Katie Braden consults with her mother Brooksie Braden while shopping on Montana Avenue Thursday. The duo come from Dallas, Texas once a year for an 'all girls getaway' of shopping and exploring Southern California. (photo by Benjamin Brayfield)

<i>Editor’s Note: This is a series in which Daily Press writers overhear and observe happenings around Santa Monica.</i>

MONTANA AVE — There is light traffic both on the road and in the stores. Despite the warm weather, shoppers are scarce up and down trendy Montana Avenue. But then again, it is Wednesday morning.

A woman polishes rings inside a jewelry store that, at 10:30 a.m., is not open yet. Half a block away, a woman in a black apron and combat boots waits to cross 17th Street.

The clack-clack of heals sounds outside a hair salon. A woman with blue thorns tattooed on her back — revealed by her loose-fitting black top — details the style she wants.

Inside Whole Foods, employees are busy restocking, and a few customers wait in line at the deli.

“I’ll get the sunflower seeds,” a woman carrying a yoga mat says to her friend.

One woman requests egg salad. Another examines nectarines before ordering a sandwich.

“Anything else for you today?” an employee asks. “Your total is $2.74.”

At almost 11 a.m., Blue Plate and other restaurants are doing steady business, but most boutiques are having a slow day. Next to mannequins clad in just lingerie, a woman talks on her cell phone inside Only Hearts. Birds chatter outside Cabana, and several brightly dressed women inside do the same.

A man revs his motorcycle outside Peet’s Coffee. Almost all the tables are filled as customers converse or work on their laptops. One man is reading silently.

“Make sure it’s out of the same wood — I think it’s a light pine,” says a man outside Luxe Lab Hair. He’s wearing flared black pants and carrying a leather messenger bag. “I wish I was in New York being an A-lister, but I’m working my way up.”

A trash truck turns down an alley, followed by a white Civic. A woman prevents her young son from knocking over a display in Papyrus.

Inside Lucky, there are very few customers, but employees find ways to occupy themselves. One man cinches a belt outside his shirt.

“What’s it supposed to do?” he jokes.

“Hold your pants up all day!” his co-worker responds.

A Starbuck’s drink lies abandoned on a denim display. A teenage girl examines earrings. A blond woman comes in, towing her daughter in a pink plastic truck.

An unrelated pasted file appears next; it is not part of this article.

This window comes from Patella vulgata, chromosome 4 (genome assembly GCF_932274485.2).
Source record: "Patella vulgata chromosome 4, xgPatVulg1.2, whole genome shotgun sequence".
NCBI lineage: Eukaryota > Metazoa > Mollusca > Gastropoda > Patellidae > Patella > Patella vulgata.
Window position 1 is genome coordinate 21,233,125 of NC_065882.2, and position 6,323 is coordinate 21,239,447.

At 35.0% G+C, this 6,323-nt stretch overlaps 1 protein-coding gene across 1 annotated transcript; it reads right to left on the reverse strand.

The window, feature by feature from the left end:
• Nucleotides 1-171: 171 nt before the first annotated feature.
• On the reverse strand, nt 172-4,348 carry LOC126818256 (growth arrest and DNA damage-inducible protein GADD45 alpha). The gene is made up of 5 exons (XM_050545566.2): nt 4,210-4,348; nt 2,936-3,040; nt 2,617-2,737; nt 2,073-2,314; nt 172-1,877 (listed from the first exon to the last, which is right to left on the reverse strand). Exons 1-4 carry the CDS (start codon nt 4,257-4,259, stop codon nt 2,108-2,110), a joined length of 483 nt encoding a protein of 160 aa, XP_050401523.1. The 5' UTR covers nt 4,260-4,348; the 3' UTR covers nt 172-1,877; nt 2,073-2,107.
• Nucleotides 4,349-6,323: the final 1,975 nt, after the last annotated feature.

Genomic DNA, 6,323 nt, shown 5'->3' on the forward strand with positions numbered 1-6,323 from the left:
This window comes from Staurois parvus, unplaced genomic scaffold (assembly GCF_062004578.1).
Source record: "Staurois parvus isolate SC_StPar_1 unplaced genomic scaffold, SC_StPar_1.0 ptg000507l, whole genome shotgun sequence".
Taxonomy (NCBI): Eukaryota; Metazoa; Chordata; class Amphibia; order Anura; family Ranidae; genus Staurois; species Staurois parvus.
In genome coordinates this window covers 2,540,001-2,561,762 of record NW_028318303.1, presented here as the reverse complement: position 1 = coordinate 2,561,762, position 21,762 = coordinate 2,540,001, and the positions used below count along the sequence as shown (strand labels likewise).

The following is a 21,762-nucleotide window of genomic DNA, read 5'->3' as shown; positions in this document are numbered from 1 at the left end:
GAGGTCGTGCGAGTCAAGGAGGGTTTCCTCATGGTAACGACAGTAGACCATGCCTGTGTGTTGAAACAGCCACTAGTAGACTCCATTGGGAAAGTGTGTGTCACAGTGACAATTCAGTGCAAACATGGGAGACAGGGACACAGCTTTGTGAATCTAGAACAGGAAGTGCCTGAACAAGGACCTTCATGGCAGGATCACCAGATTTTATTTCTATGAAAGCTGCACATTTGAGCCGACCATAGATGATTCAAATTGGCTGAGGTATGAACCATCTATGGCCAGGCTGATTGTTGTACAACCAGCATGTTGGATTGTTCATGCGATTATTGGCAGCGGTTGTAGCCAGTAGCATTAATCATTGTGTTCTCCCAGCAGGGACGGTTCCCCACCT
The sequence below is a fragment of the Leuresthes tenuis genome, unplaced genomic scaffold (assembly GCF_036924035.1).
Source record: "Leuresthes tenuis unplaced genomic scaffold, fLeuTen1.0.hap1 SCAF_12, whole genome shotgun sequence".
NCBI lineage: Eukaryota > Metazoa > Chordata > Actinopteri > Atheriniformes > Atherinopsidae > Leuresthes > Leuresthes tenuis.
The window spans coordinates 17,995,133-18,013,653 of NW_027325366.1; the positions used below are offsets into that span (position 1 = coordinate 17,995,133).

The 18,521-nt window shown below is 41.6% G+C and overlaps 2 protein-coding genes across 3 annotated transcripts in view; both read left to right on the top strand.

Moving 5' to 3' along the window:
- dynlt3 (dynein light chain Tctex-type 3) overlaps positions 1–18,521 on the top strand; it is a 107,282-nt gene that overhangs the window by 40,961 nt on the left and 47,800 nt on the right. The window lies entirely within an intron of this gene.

“Hi!” says one employee. The girl beeps her truck in response. Her mother riffles through swimwear, but leaves shortly afterward without purchasing anything.

Out to walk the dog, two women in workout clothes cross 15th Street. Some businesses have placed bowls of water outside for this morning’s thirsty dogs.

At Number One Beauty, an employee works with a customer to find the right product.

“What exactly are you looking for?”

“It’s for a friend.”

A woman with sparkly green make-up stands on her toes to reach a hair clip on a high shelf.

It’s 11:30 a.m. Down the street at Pinkberry, a woman has stopped in for a late morning snack. She requests chocolate chip topping, then takes a nibble as she waits for her change.

A man unties his golden retriever from a parking meter and sets off in the direction of the First Federal Bank. Outside, a woman shuffles through a few bills. The door opens, and a cold draft from the air conditioning inside wafts out into the street. A few customers wait in line, while two sit in front of an agent’s desk.

A Brinks armored truck pulls up outside as a blond woman in blue sandals strides across the street, talking on her cell phone.

“Do you want me to come by your office?” she asks, stopping outside Nail Spa Lane.

Traffic is picking up on Montana as noon approaches. Customers tarry outside coffee shops and cafes, enjoying the warmth of a day that’s just beginning.


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